Think back to your favorite class in school. How would that class be different if it took place today? My favorite was a 7th grade art class. While it’s hard to imagine Mrs. Vincent in a modern classroom with a tablet or smartphone, I know she would be on the cutting edge of art education.
The dynamics of what a traditional classroom looks like have evolved from the old chalkboard and teacher-centered classrooms into connected technology hubs, with online lesson plans, virtual fieldtrips, flipped classrooms and MOOCs. As technology advances, it is changing the way students learn and access education.
In his recent blog post, Dave Evans examines what the future of education looks like through the lens of of the Internet of Everything (IoE). Students will experience a rich virtual classroom—attending lectures, asking questions, participating in real-time discussions with instructors anywhere in the world. Read More »
What happens when libraries transform from traditional, quiet places to engaging spaces that inspire learning? The old perceptions of libraries are swept away and energized by interactive, connected learning for the entire community.
That’s exactly what the strategy is at the Midland County Library in Texas. When the county decided to upgrade one of its public libraries, it was determined to create an innovative facility to change people’s perceptions of a traditional library. The library partnered with Cisco to develop its IT infrastructure, incorporating interactive technology to entice new populations to visit the library, creating “the library of the future.” As a result, the Midland County Library now has a state-of-the-art, interactive facility, featuring digital walls, e-book rentals and training programs on how to use new technology.
As I’ve written today on the education blog, the technology transformation is proving successful; since its opening, the new library has had more than 1,000 visitors daily.
Technology is a wonderful thing, at least in my opinion; especially when it’s used to inspire creativity, knowledge and to make learning fun and interactive. New and interactive technologies inspired the Midland County Library in Texas to change people’s perceptions of what a library can and should be. Coined as the “library of the future”, community members now engage in a wide-variety of activities inspired by not only the books on the shelves, but the entire world around them.
Take a look at the video and see how Midland County is changing the definition of “library”:
Changing longstanding perceptions of public libraries is necessary to attract children and adults to visit, read, check out books and ultimately, learn. When a library positively changes the way people interact and gain information, education goals become limitless. The technology transformation is proving successful too; since its opening, the new library has had more than 1,000 visitors daily.
Midland County Library partnered with Cisco to develop its IT infrastructure, helping incorporate new technologies, such as interactive digital signage, to entice new visitors to the library. The a state-of-the-art, interactive facility features digital walls, e-book rentals and training programs on how to use new technology.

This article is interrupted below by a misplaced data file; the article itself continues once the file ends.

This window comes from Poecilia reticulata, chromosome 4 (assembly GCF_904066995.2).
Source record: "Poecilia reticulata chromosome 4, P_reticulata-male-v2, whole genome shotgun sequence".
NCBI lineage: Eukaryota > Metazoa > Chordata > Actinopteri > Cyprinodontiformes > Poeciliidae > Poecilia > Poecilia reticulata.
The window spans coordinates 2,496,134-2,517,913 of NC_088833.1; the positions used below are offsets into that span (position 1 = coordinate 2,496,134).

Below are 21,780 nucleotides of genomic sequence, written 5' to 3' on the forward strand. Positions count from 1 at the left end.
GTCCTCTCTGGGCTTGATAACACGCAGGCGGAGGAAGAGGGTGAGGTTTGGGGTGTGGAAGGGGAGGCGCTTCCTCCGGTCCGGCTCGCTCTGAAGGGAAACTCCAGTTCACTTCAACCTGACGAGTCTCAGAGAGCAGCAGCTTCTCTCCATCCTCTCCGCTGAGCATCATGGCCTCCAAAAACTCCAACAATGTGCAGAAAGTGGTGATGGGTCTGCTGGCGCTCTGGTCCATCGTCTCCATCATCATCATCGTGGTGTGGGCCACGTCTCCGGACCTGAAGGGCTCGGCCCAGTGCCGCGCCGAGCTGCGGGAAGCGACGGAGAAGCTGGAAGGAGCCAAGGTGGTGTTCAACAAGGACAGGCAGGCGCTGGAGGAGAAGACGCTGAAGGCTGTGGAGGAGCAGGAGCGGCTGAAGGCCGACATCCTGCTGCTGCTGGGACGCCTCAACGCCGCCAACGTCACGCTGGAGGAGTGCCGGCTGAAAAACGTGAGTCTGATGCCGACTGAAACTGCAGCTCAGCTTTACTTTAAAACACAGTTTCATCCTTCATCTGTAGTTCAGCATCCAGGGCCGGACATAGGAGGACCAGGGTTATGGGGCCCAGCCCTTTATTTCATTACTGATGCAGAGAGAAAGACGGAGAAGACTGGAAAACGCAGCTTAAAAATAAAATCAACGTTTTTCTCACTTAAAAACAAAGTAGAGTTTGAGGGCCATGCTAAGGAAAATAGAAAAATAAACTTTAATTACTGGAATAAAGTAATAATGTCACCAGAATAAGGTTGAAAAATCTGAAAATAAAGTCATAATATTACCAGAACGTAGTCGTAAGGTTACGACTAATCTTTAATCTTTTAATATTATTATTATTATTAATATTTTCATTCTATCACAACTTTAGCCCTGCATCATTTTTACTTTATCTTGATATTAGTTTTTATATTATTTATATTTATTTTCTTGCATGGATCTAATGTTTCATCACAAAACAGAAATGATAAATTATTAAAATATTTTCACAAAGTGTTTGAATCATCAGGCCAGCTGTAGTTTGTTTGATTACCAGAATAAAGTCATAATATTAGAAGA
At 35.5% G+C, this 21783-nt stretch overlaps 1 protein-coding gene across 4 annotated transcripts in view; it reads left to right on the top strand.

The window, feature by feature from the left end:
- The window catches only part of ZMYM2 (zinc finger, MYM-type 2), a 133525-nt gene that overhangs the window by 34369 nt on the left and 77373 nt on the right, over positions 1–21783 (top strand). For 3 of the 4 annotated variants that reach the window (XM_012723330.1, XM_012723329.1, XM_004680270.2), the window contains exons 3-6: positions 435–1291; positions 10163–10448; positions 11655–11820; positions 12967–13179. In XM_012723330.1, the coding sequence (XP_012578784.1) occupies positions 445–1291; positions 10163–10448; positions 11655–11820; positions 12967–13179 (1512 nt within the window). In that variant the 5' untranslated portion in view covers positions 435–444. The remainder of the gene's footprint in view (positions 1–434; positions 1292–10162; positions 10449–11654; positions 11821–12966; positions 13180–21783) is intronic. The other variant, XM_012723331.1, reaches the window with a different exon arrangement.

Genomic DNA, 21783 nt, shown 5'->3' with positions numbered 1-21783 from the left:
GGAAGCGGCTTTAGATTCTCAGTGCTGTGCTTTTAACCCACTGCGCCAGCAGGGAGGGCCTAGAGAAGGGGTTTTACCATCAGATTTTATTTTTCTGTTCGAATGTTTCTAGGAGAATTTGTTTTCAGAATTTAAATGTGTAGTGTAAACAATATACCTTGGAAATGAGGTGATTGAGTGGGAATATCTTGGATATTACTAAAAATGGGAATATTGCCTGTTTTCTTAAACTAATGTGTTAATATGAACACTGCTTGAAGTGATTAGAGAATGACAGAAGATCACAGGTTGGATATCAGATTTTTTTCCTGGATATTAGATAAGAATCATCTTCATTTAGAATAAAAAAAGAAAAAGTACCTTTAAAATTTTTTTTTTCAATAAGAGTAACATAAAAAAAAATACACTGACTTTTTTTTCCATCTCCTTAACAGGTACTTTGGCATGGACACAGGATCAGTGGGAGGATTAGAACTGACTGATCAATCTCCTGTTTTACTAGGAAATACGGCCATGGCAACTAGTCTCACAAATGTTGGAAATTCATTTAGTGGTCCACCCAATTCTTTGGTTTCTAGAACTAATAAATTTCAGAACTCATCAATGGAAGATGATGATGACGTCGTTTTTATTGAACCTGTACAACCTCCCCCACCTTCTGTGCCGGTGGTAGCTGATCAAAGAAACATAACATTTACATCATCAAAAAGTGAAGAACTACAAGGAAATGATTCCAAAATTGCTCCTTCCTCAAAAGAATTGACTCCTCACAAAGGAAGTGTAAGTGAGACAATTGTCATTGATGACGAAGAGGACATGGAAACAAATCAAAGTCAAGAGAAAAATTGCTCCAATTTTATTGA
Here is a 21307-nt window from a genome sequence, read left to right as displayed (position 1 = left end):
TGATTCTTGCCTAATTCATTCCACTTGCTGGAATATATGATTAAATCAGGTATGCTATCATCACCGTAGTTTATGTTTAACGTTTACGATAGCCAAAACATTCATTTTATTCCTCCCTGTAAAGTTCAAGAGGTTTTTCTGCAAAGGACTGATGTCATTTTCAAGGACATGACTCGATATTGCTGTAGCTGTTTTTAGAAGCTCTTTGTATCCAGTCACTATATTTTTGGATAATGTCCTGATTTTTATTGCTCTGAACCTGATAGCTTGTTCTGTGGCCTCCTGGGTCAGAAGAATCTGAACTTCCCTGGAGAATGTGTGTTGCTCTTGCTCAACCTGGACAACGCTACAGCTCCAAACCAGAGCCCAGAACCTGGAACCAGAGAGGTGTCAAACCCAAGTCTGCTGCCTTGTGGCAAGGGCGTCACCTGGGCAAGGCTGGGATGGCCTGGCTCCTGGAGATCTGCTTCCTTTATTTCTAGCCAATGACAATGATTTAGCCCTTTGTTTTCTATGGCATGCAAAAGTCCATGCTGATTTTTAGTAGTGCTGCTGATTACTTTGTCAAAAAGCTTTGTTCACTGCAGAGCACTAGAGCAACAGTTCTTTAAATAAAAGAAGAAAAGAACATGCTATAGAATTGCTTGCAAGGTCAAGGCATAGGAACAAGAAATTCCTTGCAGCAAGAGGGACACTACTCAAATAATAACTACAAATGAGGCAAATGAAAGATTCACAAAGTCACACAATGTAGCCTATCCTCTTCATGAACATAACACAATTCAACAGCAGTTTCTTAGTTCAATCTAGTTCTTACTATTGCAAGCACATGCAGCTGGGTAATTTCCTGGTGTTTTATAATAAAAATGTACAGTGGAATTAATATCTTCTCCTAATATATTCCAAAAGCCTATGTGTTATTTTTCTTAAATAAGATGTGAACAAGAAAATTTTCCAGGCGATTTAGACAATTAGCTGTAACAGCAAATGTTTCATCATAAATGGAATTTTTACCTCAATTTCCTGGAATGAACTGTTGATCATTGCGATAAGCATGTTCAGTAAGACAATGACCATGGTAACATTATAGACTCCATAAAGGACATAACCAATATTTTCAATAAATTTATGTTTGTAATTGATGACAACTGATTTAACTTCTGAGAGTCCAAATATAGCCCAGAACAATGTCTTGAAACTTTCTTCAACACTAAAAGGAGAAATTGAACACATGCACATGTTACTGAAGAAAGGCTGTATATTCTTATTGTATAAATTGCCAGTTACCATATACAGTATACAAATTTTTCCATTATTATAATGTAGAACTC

Melrose wanted to maintain an active, innovative network that was efficient and made sense from a financial standpoint. The city chose the Cisco Unified Computing System (UCS) with FlexPod as the underlying technology to provide IT services to 18 sites within the city, including a variety of agencies such as the public school system and the police and fire departments.
The Melrose school district, for example, has about 1,300 computers spread across seven buildings, which requires a lot of networking infrastructure and the capability to meet many, diverse demands. The school system in Melrose is a particular source of pride for the city. In fact, Melrose High School was recently ranked among the 1,000 best public high schools in the nation by Newsweek. Thus, it was important for the city to meet expectations and future demand with technology that would help continue the tradition of educational excellence.
The Software Defined Networking (SDN) market evolution is having a major effect on networking job roles. New careers in IT are being built, focusing more on complex services and architectures rather than systems.
A recent survey by Cisco found that 71 percent of IT professionals intend on using SDN technology this year for a number of reasons, ranging from creating more programmable networks to simply reducing costs.
With these shifts in mind, new talent needs arise for IT professionals to accommodate evolving industry job roles.
Through the years, market transitions and technology disruptions have introduced IT knowledge gaps. Knowledge of networking fundamentals is no longer enough. Now, network professionals must understand networking systems with integrated security, wireless and voice capabilities. Cisco is leading the charge to provide direction and proper learning paths and resources to help address these challenges.
Listening to our community, we’ve determined new skills and job roles require a deeper understanding of deployments and troubleshooting of SDN architectures, as well as familiarity with SDN specific troubleshooting tools.
Just as we have been all along, Learning@Cisco is investing heavily in creating education and certifications programs to help our community evolve skills in order to continue to be the driving force of innovation in networking.
Watch below as I discuss Learning@Cisco’s efforts around SDN further.